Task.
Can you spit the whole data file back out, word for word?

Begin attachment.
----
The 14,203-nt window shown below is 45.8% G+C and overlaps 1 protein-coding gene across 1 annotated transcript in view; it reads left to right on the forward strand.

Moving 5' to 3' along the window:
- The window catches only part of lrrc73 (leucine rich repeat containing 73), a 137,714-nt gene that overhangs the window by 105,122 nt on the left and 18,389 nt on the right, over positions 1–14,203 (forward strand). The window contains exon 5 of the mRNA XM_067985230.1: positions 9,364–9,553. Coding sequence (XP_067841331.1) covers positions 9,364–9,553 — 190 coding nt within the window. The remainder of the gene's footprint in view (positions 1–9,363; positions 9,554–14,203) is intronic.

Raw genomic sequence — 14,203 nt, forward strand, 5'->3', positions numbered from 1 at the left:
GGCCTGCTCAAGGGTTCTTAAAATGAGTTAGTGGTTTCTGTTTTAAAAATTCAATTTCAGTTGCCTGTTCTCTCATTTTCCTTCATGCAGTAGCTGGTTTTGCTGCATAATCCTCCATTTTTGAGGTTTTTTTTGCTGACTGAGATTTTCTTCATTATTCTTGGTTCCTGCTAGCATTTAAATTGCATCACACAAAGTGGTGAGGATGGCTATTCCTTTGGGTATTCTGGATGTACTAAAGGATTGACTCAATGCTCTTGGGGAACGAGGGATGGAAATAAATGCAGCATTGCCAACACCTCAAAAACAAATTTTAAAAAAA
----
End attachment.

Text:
The 14,203-nt window shown below is 45.8% G+C and overlaps 1 protein-coding gene across 1 annotated transcript in view; it reads left to right on the forward strand.

Moving 5' to 3' along the window:
- The window catches only part of lrrc73 (leucine rich repeat containing 73), a 137,714-nt gene that overhangs the window by 105,122 nt on the left and 18,389 nt on the right, over positions 1–14,203 (forward strand). The window contains exon 5 of the mRNA XM_067985230.1: positions 9,364–9,553. Coding sequence (XP_067841331.1) covers positions 9,364–9,553 — 190 coding nt within the window. The remainder of the gene's footprint in view (positions 1–9,363; positions 9,554–14,203) is intronic.

Raw genomic sequence — 14,203 nt, forward strand, 5'->3', positions numbered from 1 at the left:
GGCCTGCTCAAGGGTTCTTAAAATGAGTTAGTGGTTTCTGTTTTAAAAATTCAATTTCAGTTGCCTGTTCTCTCATTTTCCTTCATGCAGTAGCTGGTTTTGCTGCATAATCCTCCATTTTTGAGGTTTTTTTTGCTGACTGAGATTTTCTTCATTATTCTTGGTTCCTGCTAGCATTTAAATTGCATCACACAAAGTGGTGAGGATGGCTATTCCTTTGGGTATTCTGGATGTACTAAAGGATTGACTCAATGCTCTTGGGGAACGAGGGATGGAAATAAATGCAGCATTGCCAACACCTCAAAAACAAATTTTAAAAAAA